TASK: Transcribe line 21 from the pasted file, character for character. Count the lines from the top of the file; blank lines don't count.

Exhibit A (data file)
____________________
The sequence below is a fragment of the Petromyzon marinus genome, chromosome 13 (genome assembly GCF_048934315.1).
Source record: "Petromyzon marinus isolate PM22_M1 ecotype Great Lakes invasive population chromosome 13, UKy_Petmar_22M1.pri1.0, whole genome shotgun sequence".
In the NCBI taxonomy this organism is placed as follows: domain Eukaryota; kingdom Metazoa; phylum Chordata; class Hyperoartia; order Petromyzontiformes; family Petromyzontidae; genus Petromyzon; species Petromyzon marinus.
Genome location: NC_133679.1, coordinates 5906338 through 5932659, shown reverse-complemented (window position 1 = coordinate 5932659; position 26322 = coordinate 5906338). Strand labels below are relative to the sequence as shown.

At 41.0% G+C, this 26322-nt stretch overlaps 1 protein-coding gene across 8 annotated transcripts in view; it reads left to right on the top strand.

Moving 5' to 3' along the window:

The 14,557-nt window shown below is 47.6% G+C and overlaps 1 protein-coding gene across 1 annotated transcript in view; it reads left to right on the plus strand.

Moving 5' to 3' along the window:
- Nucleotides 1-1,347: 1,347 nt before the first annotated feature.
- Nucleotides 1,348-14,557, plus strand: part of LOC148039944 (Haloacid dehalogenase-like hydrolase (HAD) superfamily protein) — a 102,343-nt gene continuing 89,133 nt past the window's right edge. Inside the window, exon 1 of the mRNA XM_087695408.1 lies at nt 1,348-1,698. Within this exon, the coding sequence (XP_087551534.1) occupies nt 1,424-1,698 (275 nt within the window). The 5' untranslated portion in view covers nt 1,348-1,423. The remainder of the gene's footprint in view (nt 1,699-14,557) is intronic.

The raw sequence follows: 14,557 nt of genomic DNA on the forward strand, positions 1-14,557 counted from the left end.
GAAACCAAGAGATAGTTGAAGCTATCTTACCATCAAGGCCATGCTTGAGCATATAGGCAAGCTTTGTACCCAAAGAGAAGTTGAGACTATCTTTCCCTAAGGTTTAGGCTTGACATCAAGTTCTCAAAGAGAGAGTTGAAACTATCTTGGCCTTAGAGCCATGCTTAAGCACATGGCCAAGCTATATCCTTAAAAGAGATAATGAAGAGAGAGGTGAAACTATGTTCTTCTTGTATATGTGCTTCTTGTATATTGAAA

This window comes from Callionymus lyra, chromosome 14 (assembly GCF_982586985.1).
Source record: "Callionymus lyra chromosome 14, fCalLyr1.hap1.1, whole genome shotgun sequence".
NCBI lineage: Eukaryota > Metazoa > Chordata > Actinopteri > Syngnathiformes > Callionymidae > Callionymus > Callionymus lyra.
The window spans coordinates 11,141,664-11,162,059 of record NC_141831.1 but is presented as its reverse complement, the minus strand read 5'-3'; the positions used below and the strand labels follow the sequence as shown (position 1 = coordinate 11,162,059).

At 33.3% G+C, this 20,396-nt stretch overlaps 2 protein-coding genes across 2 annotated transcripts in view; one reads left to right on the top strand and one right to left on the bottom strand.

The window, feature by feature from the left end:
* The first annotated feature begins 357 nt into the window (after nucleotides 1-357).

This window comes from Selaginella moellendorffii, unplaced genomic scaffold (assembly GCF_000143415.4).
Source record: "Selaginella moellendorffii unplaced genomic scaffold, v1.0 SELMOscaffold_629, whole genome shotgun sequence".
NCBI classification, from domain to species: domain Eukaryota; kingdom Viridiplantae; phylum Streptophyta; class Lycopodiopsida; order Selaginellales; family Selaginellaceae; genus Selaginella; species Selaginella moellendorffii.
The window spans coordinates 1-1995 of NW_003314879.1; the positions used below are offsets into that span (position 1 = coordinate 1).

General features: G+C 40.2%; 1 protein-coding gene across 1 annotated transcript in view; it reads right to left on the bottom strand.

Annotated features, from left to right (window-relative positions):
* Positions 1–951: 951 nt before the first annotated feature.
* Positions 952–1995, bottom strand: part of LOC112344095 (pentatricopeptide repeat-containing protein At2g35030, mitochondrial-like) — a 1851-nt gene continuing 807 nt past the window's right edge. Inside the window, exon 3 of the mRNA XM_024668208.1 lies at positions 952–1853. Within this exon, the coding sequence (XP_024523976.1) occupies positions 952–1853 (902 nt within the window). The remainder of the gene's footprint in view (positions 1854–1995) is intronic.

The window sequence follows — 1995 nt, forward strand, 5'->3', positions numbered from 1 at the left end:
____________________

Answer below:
Source record: "Selaginella moellendorffii unplaced genomic scaffold, v1.0 SELMOscaffold_629, whole genome shotgun sequence".